There is room for improvement even within The Kaiser Foundation Health Plan, however. PBGHís first report card on physician group performance revealed that The Permanente Medical Group of Northern California ranked below average on several satisfaction and quality indicators (see below). Because it was not possible to evaluate all health plansí physician networks, this information was not included this year as a criterion for selecting a Blue Ribbon plan. Eventually we would like to include provider measures in our criteria, noted Powers. "Each year as the measurement process matures, we will fold such measures into our Blue Ribbon designation. We may also award a Blue Ribbon for physician groups, in order to acknowledge better performance."

First Time Information on Physician Groups
A precedent-setting study released today by PBGH and The Medical Quality Commission (TMQC), an organization dedicated to measuring and improving provider performance, gives consumers what they want most in performance information about their doctors. The first public report of its kind in the U.S., the Physician Value Check Survey, includes scores for 49 California and 9 Northwest physician groups on multiple dimensions, including:

  • patient satisfaction with care provided by their doctors,
  • provision of key preventive services, and
  • care for two common chronic conditions—high blood pressure and high blood cholesterol.

Patients from these groups will be resurveyed in 1998 to gauge 2-year changes in physical and mental functioning. "The bottom line for employers is whether the health of my work force is being successfully managed. As purchasers, we should be rewarding physician groups that improve or maintain their members' health," said Pamela Hymel, M.D., Corporate Medical Director, Hughes Electronics. "The purchasers also commend every one of the 58 physician groups that cared enough about quality accountability to voluntarily participate in this important study."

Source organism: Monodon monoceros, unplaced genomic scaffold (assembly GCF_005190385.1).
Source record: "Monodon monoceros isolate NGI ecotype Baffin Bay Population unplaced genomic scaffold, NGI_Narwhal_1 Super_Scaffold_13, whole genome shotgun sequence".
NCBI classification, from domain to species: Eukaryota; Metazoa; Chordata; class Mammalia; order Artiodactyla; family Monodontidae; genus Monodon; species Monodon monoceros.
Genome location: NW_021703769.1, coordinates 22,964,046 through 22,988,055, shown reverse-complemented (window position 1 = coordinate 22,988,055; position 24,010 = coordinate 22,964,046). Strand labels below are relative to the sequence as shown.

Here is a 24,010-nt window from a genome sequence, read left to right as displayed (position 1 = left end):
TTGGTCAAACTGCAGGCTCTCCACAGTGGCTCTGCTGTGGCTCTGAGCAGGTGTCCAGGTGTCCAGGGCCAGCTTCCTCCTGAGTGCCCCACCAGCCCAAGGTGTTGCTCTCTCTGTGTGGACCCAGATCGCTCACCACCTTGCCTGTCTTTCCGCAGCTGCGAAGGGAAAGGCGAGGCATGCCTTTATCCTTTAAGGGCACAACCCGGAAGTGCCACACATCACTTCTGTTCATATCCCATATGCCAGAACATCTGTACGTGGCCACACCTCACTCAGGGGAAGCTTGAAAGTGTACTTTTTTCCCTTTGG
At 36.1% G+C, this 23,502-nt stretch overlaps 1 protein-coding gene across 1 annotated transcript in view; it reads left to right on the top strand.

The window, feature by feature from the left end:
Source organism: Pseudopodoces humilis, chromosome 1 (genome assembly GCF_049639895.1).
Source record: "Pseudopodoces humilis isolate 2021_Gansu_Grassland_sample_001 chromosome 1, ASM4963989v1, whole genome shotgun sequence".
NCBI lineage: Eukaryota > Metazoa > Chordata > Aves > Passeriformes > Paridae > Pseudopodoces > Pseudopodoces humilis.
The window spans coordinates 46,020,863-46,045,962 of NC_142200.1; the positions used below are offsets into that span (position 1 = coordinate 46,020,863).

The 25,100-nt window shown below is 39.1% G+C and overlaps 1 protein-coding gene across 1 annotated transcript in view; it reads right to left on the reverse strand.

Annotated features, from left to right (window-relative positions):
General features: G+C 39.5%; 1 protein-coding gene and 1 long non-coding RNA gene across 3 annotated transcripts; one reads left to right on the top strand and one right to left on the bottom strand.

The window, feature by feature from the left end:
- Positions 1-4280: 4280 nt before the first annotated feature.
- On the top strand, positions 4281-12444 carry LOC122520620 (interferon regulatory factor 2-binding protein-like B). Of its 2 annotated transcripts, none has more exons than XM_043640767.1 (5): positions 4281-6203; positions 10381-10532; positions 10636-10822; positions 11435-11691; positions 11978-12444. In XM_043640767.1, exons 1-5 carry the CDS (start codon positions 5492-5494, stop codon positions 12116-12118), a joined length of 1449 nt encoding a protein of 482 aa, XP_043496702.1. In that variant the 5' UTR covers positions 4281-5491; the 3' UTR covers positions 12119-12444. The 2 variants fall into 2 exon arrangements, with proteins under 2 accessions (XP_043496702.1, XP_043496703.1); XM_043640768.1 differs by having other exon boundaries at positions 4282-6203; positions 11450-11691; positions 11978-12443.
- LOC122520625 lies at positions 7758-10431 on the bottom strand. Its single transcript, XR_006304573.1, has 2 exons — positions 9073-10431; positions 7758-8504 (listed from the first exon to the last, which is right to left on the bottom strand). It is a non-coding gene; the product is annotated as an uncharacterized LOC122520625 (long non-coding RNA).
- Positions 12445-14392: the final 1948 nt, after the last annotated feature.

Physicians also welcome the study's findings. "The survey gives us new information from the patient's perspective about how well we do relative to other physician groups in the marketplace. We've asked the health plans to compete on quality; now the medical groups can do the same," said George Perlstein, M.D., executive director, Palo Alto Medical Clinic.

More than 31,000 patients responded to the survey which was sent to a randomly drawn group of 1,000 managed care patients from each physician organization. The satisfaction results were adjusted for differences in the case-mix of patients across groups (i.e., age, gender, income, the presence of chronic conditions, and the use of health services).

Medical Group Report Card Finding Similar to Health Plan Report Card. The study found that roughly 80% of patients are satisfied with the care they receive from their doctors, a similar result to the health plan survey. Northern Californians are slightly more satisfied than are those living in the South, though there was a greater range of results in the Southern California point spread. And, similar to the CCHRI report card for plans, a composite score on access measures shows room for improvement. Fewer than two-thirds of patients are satisfied with the hours when their doctor's office is open, access to specialty and urgent care, and the ease of seeing their selected doctor.

While satisfaction scores for both health plans and physician groups were obtained from member surveys, the preventive care scorecards' methods differed. CCHRI gathered information from health plan computerized data systems and medical chart reviews.

The study also revealed significant differences among medical group success in treating high blood pressure and high cholesterol, two of the most frequent chronic diseases in the working age population.

Groups that consistently scored above average in Northern California are the San Mateo IPA based in San Mateo County, and IPA of the Redwoods (recently reorganized) located in Sonoma County. In Southern California, distinguished groups include Beaver Medical Group based in Riverside County, and several San Diego groups, including Scripps Clinic, Sharp Community Medical Group, and Sharp Mission Park Medical Group.

Study analyses were conducted by ADF Research and RAND. Financial contributors to the project include the Henry J. Kaiser Family Foundation1, PBGH's Quality Improvement Fund, Schering-Plough, Novartis Pharmaceuticals, Upjohn/Pharmacia Company and participating physician groups.

Clark Miller
Senior Communications Manager
Pacific Business Group on Health
Telephone: (415) 615–6302
E–mail: This e-mail address is being protected from spambots. You need JavaScript enabled to view it


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Nicole Kohleriter